Gamification is the way in which people apply game-like practices in nongame fields. One great example of how individuals are exploring the potential of gamification is Dr. Jane McGonigal’s work, highlighted by her 2012 TED Talk. In her talk, McGonigal discusses a traumatic experience in which she suffered from severe post-concussion syndrome and depression. At one point, suicidal ideations became so serious that she became legitimately fearful for her life. As a PhD recipient in performance studies, a former professor of game design and game theory at UC Berkeley, and a world-renowned game developer, McGonigal’s familiarity with games allowed her to use her knowledge for her own benefit (McGonigal). She decided to turn her experience with healing into a game – essentially gamifying her recovery. Screen Shot 2018-05-06 at 5.59.59 PM.png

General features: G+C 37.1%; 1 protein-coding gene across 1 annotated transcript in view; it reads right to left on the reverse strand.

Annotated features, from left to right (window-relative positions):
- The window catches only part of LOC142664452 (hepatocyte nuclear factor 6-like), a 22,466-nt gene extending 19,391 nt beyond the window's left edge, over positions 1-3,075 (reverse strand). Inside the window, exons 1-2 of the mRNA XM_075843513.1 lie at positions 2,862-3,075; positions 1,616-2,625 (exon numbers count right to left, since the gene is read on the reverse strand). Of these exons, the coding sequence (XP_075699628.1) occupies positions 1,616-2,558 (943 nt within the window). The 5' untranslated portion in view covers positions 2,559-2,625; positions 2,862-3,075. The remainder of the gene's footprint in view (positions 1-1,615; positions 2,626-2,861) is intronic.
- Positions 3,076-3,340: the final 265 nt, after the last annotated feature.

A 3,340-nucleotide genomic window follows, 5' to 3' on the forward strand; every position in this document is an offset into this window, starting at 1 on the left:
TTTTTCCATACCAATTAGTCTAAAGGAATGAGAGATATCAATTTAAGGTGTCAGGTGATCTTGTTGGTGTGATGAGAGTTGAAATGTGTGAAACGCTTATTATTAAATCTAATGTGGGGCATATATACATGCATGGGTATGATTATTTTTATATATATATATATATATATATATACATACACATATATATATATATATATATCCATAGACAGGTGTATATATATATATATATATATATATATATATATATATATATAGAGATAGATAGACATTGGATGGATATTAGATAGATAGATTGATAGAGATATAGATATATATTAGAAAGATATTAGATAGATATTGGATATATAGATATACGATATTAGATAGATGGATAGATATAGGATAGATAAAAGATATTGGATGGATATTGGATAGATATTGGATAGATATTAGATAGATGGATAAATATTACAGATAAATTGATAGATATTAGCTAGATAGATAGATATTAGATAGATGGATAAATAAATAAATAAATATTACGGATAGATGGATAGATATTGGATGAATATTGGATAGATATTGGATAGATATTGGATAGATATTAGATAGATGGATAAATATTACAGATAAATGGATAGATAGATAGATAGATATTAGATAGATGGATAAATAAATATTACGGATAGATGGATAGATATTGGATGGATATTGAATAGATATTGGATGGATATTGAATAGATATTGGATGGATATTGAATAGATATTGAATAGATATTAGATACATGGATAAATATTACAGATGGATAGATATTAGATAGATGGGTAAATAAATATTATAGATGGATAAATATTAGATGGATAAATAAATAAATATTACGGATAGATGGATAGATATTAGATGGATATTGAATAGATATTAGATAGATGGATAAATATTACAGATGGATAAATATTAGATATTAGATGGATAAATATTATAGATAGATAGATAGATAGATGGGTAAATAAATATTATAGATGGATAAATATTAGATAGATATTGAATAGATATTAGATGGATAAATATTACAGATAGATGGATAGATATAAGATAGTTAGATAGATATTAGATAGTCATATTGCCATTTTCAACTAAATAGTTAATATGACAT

According to McGonigal: “I knew from researching the psychology of games for more than a decade that when we play a game — and this is in the scientific literature — we tackle tough challenges with more creativity, more determination, more optimism, and we’re more likely to reach out to others for help. I wanted to bring these gamer traits to my real-life challenge, so I created a role-playing recovery game called Jane the Concussion Slayer.” Taking on her secret identity, Jane assembled allies (friends that could support her), identified enemies (triggers that could slow down her healing process), and activated power-ups (things that could make her feel better). Thanks to this simple gamification, McGonigal began to notice her depression evaporate. Although her concussive symptoms remained, she was much more equipped to manage her healing with a healthier and happier outlook. Further, by sharing her game and experiences through blogs, a TED Talk, and a book, thousands of people began to apply game-like practices in order to recover from a variety of illnesses (www.ted…).